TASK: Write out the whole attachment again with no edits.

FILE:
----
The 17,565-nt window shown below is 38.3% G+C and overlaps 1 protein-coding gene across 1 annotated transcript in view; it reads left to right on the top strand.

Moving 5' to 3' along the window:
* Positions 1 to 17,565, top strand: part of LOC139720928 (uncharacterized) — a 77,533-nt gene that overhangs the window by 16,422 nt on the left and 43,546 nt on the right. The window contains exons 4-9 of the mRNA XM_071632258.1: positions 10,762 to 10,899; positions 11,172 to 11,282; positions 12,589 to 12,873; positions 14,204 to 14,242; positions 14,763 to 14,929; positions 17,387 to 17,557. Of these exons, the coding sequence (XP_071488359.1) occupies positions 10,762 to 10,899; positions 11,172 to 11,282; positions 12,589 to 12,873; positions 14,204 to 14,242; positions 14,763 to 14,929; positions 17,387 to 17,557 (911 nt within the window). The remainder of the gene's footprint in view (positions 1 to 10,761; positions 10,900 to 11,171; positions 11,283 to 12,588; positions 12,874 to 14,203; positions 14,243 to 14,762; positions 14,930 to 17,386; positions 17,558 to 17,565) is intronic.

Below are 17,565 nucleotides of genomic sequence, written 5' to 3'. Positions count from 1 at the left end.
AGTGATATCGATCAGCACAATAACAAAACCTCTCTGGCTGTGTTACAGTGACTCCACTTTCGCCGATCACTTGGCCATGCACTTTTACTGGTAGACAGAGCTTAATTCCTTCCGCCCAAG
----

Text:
The 17,565-nt window shown below is 38.3% G+C and overlaps 1 protein-coding gene across 1 annotated transcript in view; it reads left to right on the top strand.

Moving 5' to 3' along the window:
* Positions 1 to 17,565, top strand: part of LOC139720928 (uncharacterized) — a 77,533-nt gene that overhangs the window by 16,422 nt on the left and 43,546 nt on the right. The window contains exons 4-9 of the mRNA XM_071632258.1: positions 10,762 to 10,899; positions 11,172 to 11,282; positions 12,589 to 12,873; positions 14,204 to 14,242; positions 14,763 to 14,929; positions 17,387 to 17,557. Of these exons, the coding sequence (XP_071488359.1) occupies positions 10,762 to 10,899; positions 11,172 to 11,282; positions 12,589 to 12,873; positions 14,204 to 14,242; positions 14,763 to 14,929; positions 17,387 to 17,557 (911 nt within the window). The remainder of the gene's footprint in view (positions 1 to 10,761; positions 10,900 to 11,171; positions 11,283 to 12,588; positions 12,874 to 14,203; positions 14,243 to 14,762; positions 14,930 to 17,386; positions 17,558 to 17,565) is intronic.

Below are 17,565 nucleotides of genomic sequence, written 5' to 3'. Positions count from 1 at the left end.
AGTGATATCGATCAGCACAATAACAAAACCTCTCTGGCTGTGTTACAGTGACTCCACTTTCGCCGATCACTTGGCCATGCACTTTTACTGGTAGACAGAGCTTAATTCCTTCCGCCCAAG